CanCustomer-centric move organizations towards a theory of customervalue co-creation
Customerservice standards are what businesses nowadays need. An organizationneeds to be ‘customer-driven’ in order for it to be ‘market-led’.Management-led obsession is the only way that customer service can beembedded into a business culture (Ferrari, p. 32). There is,therefore, need to understand that clients are the most vital corewithout which the business cannot exist. This being the case,organizations need to develop a customer centric approach, thattouches on all points of customer interaction.
Justas Arnould and Thompson suggest A customer-centric theory thatinvestigates how customers allocate social, economic, and culturalcapital and use them to enrich their endowments could move us towarda theory of customer value co-creation. Why is this the case? Thereis the traditional conception of process value creation, that showsconsumers being ‘outside the firm’, leading to value creationbeing created inside the firm. (Osborne, & Ballantyne, p. 166). Needless to say, this traditional concept is company-centric and,therefore, enhance the process of value creation. Being sensitive toa client’s needs and customer interaction are the two mostessential ingredients for a customer centric approach. A keydifferentiator of businesses today is the efficient management ofclients, a significant aspect in customer value co-creation. (Yi &Gong, p. 1280).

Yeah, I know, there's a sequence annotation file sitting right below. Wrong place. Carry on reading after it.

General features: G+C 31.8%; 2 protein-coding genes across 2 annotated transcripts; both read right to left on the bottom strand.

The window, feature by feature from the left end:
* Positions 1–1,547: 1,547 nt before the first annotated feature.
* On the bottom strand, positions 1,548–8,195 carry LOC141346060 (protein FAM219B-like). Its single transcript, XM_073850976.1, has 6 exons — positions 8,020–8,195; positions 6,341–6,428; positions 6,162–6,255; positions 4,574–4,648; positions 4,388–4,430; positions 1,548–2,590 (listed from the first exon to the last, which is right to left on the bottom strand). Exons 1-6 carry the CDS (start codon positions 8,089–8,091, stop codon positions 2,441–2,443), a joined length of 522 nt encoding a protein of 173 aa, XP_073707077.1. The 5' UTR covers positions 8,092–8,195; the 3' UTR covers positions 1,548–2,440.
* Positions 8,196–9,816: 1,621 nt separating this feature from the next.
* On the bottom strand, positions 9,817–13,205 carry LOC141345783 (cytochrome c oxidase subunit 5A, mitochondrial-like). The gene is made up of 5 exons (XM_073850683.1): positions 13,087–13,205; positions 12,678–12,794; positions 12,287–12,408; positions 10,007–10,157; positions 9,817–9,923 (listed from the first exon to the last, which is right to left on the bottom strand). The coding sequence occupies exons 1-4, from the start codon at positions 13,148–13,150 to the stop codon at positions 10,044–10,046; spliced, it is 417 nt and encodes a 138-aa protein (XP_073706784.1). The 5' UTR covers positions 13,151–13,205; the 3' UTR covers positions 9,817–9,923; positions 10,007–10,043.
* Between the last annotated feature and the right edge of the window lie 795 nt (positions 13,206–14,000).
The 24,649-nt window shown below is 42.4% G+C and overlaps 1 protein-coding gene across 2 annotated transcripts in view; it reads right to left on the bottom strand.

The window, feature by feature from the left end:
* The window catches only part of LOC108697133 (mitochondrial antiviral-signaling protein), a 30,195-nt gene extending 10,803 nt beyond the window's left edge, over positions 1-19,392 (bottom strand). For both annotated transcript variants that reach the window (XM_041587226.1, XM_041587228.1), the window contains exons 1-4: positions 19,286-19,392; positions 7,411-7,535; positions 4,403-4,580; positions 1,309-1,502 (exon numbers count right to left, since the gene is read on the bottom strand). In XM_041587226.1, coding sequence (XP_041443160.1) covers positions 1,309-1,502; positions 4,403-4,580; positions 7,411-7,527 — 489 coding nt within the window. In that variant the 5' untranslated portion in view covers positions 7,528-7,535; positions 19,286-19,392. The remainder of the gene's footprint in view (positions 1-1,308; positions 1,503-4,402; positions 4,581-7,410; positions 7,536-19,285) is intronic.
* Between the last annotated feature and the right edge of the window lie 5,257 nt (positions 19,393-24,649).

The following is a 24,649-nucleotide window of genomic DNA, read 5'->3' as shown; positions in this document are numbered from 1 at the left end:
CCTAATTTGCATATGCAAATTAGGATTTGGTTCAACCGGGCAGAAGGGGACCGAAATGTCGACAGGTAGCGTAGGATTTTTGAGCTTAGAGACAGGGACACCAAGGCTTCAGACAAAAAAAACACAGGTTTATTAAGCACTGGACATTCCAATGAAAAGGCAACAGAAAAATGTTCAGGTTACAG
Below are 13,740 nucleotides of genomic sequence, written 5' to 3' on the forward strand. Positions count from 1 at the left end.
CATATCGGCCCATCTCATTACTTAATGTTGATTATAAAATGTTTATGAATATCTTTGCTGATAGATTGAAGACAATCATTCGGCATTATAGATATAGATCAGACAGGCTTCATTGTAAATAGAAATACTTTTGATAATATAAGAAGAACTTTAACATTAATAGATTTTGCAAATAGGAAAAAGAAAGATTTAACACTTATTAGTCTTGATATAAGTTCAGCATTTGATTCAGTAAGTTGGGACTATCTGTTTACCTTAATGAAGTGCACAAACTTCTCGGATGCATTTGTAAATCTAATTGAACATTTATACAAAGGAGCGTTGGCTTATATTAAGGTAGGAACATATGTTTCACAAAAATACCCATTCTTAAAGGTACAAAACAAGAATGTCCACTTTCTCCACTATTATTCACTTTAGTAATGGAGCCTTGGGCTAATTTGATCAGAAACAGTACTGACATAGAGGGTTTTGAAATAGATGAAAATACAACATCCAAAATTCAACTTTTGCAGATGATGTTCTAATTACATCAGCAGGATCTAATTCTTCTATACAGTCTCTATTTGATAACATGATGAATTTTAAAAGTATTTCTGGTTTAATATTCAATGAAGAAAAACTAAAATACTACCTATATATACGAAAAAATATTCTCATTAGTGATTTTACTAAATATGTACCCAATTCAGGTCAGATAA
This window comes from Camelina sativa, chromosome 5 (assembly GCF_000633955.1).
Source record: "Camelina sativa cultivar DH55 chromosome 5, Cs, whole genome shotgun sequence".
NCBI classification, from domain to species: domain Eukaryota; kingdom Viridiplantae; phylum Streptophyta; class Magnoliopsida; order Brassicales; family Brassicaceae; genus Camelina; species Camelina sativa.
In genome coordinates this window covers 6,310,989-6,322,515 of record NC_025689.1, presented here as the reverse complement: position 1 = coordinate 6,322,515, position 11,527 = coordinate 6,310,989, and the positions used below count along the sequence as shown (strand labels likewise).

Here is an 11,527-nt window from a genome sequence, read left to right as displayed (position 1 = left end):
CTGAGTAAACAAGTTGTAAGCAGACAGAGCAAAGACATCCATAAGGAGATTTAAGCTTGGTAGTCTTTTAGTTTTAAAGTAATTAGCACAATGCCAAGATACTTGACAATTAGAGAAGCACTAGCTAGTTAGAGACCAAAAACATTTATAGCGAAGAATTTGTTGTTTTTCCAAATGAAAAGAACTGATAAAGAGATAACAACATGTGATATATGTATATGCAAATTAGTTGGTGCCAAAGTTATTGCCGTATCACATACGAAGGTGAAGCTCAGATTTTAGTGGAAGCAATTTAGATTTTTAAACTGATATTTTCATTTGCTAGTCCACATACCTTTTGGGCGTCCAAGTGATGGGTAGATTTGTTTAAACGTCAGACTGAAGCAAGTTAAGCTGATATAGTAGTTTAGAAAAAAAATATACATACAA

Takethis example, that clearly proves the above theory. In the logisticsbusiness, there needs to be a lot of coordination between clients andthe various clearing agencies. These agencies are tasked with thecrucial completion of clearance and forwarding. A slight delay in theclearing process can result in huge losses, that may have cascadingeffects. There is, therefore, the need for LogisticsService Provider (LSP) to ensure that there are no delays caused byslow or non-performance of tasks by keeping track of each and everyprocess. A good concept would be to ensure that there is a creationof a mechanism that would keep timely information on all tasks athand, ensuring that clients are alerted early on any discrepanciesthat would cause delay.
Ferrari,A. (2012). CIGNA: Setting new standards in corporate customerservice. ManagingService Quality,30-34.
Osborne,P., & Ballantyne, D. (2012). The paradigmatic pitfalls ofcustomer-centric marketing. MarketingTheory,155-172.
Yi,Y., & Gong, T. (2011). Customer value co-creation behavior: Scaledevelopment and validation. Journalof Business Research,1279-1284.